11. Sunflower

The heaven-facing sunflower (Helianthus annus) is one of the flowers that most excites happy summertime memories thanks to its canary yellow petals. It's also a great pollen and nectar source for bees, but not all sunflowers are created equally. Some species are over-engineered for size and looks, rendering them pollenless, says Joybilee Farm, so be sure to get a native variety for your garden. The sunflower thrives in well-draining soil with full exposure to sunlight, USDA zones 2-11 and can grow up to 10 feet tall.

12. Wild carrot

Also known as Queen Anne's lace, wild carrot (Daucus carota) is a part of the Apiaceae family. While you won't find any typical orange carrots on this bee magnet, its roots and flowers are edible, so you can enjoy them after the pollination season ends. Wild Food UK recommends cooking the root into a soup and eating the flowers raw or battering and frying them up. Wild carrots bloom in the peak summer season in USDA zones 3-9 and need full sun exposure and well-draining soil.

13. Virginia bluebells

Virginia bluebells (Mertensia virginica) are part of the forget-me-not family, and with these delicate trumpet flowers in shades of periwinkle and violet, it's easy to see why. They are a great source of pollen and nectar for bees and stunning addition to your New England cottage garden. In addition, they tolerate partial to full shade, so they're a good choice if your yard doesn't get a ton of natural sunlight and needs rich and moist soil in USDA zones 3-8.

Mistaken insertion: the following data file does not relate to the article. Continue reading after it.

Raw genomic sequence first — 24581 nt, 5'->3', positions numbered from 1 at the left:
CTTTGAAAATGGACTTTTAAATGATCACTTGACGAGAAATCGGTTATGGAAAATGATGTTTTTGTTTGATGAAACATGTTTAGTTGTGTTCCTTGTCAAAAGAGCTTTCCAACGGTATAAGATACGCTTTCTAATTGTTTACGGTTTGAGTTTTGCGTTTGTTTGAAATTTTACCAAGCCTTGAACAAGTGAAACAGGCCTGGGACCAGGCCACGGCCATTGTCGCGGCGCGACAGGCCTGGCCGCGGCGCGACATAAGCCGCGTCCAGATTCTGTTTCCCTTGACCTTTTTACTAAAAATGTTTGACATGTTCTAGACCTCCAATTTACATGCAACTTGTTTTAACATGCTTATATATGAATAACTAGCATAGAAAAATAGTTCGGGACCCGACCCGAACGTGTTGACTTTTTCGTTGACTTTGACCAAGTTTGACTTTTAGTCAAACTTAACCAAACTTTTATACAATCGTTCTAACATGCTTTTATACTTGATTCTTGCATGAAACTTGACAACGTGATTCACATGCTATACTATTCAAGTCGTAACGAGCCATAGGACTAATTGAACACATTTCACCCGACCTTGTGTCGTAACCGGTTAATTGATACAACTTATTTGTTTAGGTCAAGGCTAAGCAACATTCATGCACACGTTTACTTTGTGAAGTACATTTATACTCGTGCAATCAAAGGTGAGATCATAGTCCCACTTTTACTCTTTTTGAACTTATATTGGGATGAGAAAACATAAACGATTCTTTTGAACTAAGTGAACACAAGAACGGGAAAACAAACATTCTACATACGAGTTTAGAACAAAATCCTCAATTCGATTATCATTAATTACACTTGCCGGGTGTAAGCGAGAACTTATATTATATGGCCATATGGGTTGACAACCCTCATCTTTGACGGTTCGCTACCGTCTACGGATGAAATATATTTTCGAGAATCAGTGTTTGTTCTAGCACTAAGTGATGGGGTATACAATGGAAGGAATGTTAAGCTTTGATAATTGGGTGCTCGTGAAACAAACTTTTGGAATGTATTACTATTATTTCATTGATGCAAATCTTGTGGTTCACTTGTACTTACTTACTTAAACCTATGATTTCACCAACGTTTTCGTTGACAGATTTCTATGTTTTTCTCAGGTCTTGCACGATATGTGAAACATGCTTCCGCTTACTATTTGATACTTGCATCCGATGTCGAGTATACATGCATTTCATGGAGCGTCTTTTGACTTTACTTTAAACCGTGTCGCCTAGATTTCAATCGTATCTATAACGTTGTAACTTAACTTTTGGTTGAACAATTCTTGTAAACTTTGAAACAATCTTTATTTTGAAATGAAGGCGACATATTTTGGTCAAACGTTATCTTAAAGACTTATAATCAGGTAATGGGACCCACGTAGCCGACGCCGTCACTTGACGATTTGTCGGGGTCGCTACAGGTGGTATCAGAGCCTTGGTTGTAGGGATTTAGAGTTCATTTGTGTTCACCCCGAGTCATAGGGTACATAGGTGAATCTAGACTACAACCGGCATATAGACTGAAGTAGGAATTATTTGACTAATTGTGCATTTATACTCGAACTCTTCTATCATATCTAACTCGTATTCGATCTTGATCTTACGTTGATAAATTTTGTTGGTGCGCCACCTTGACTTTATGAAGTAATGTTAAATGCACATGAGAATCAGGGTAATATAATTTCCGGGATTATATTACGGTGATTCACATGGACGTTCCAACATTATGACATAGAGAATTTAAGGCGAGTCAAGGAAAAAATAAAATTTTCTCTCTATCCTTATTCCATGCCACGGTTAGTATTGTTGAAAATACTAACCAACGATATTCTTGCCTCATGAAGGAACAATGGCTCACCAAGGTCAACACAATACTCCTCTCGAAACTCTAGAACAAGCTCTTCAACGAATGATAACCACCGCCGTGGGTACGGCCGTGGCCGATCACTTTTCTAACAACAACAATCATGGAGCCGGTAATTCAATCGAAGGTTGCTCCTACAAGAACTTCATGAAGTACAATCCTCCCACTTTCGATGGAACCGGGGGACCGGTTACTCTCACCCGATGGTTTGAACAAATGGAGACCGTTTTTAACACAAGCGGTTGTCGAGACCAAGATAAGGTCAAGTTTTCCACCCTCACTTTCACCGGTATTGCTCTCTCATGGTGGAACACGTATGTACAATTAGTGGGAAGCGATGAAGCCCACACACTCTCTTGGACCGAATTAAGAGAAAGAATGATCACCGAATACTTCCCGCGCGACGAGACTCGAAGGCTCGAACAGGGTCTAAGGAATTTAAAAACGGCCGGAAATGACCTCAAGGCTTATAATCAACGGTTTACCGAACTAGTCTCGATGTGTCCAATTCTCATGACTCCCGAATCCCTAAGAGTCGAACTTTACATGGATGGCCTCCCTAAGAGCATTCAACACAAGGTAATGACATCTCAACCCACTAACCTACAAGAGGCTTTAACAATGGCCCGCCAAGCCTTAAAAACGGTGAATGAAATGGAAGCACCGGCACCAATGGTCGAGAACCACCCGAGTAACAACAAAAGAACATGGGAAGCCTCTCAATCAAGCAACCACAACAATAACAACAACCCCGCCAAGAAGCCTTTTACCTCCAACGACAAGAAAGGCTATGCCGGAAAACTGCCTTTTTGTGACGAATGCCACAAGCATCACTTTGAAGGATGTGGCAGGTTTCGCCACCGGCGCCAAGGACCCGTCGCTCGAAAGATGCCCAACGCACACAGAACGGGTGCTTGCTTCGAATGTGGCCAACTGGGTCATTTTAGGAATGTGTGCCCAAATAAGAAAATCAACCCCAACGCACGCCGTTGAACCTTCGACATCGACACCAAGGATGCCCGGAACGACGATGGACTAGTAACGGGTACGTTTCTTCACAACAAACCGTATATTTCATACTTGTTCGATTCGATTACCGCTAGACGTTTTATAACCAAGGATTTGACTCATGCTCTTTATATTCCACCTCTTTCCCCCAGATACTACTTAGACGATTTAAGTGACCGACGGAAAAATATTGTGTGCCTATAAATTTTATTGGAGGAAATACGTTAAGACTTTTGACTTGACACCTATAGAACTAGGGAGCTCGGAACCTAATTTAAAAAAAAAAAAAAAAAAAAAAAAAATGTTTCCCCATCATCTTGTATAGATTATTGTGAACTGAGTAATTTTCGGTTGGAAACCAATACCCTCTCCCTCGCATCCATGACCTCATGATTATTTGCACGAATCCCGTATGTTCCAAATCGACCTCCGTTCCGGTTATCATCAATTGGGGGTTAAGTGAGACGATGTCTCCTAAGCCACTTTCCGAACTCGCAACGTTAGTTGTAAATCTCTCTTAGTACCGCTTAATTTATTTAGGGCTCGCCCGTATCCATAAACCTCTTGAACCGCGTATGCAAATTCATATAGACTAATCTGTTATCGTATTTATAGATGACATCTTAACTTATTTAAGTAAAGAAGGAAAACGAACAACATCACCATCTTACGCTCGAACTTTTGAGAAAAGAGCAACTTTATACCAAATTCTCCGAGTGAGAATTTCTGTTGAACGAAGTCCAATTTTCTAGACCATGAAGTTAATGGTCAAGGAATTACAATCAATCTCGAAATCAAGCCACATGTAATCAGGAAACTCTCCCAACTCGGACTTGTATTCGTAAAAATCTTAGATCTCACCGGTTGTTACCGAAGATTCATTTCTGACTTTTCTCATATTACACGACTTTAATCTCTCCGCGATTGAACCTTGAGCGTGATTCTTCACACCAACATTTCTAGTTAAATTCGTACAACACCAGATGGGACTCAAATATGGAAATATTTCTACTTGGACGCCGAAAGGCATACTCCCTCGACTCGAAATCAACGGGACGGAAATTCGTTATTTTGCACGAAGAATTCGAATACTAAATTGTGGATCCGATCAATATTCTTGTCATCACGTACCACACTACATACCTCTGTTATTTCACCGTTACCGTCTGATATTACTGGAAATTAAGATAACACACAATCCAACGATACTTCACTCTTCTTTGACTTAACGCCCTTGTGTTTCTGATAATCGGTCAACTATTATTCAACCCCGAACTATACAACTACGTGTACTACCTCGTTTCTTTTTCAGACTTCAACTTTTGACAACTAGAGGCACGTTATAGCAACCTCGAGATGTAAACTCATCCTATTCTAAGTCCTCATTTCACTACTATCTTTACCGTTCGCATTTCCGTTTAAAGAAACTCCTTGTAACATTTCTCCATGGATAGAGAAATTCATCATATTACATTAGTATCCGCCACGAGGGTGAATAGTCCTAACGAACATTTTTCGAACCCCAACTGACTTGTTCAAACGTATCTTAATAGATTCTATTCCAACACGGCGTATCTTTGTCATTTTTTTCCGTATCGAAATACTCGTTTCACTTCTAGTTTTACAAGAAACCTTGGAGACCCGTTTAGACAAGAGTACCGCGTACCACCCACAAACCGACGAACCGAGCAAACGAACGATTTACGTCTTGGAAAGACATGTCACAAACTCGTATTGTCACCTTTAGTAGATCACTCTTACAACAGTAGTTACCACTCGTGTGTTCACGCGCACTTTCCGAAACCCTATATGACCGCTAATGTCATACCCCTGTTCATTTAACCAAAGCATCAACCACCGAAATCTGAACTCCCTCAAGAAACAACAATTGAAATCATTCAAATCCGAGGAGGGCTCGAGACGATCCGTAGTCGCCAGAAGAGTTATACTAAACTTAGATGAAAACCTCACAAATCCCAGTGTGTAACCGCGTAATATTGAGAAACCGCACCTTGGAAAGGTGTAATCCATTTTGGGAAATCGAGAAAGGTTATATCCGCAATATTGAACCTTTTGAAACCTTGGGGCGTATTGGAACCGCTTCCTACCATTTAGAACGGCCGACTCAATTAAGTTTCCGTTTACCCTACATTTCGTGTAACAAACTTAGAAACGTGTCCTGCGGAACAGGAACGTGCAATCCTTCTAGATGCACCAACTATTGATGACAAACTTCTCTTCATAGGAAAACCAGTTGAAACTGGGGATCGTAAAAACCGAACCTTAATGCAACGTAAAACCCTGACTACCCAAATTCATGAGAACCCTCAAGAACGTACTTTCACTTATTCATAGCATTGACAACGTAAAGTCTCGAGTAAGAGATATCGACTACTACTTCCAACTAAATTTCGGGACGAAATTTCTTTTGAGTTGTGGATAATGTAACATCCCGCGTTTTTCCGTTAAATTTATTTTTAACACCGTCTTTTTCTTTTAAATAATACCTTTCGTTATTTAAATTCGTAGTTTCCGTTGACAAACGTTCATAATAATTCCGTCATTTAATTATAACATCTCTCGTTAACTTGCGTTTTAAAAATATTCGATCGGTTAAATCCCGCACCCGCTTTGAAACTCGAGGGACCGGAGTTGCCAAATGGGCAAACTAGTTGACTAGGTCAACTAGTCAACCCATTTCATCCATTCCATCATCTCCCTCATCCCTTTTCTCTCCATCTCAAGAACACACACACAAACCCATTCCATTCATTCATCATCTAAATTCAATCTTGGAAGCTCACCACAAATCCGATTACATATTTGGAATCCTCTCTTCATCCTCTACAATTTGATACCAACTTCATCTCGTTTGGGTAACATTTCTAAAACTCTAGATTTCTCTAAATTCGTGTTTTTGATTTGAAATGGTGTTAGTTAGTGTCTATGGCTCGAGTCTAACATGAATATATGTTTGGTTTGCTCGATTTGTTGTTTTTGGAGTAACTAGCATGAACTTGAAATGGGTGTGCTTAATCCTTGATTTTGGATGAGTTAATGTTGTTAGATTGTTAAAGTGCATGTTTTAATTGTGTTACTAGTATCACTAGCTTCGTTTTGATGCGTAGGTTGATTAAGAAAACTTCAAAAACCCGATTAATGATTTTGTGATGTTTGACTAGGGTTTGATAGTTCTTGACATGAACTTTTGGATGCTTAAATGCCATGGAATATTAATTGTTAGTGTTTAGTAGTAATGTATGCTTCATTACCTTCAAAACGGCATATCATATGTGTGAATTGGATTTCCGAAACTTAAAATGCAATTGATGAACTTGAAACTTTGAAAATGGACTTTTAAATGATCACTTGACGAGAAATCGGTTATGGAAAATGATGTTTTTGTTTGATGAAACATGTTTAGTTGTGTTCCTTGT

14. Creeping phlox

Sometimes known as moss pink, creeping phlox (Phlox subulata) is a sprawling, low-growing shrub that is a dream plant for those with only the slightest of green thumbs. Meadows Farms also notes that this plant blooms in early spring, from March to April, so they're a great early season source for bees and other pollinators. In addition, they sprawl quickly and easily, making them ideal for filling in negative space in your gardenscape. Plant creeping phlox in full or partial sunlight, loamy, well-draining acidic, neutral, or alkaline soil, and USDA zones 5-9.

15. Running foamflower

Running foamflower (Tiarella cordifolia) is a hardy woodland vine sometimes known as a "running tapestry" plant thanks to its abundant, sprawling leaves. The delicate white flowers bloom from late spring through summer but leave behind evergreen heart-shaped foliage that lasts year-round, similar to maple leaves, per New Moon Nurseries, so this is great for a native garden that wants to eliminate the grass. It requires full or partial shade, sandy or clay soil of any pH level, and grows in USDA zones 3-9.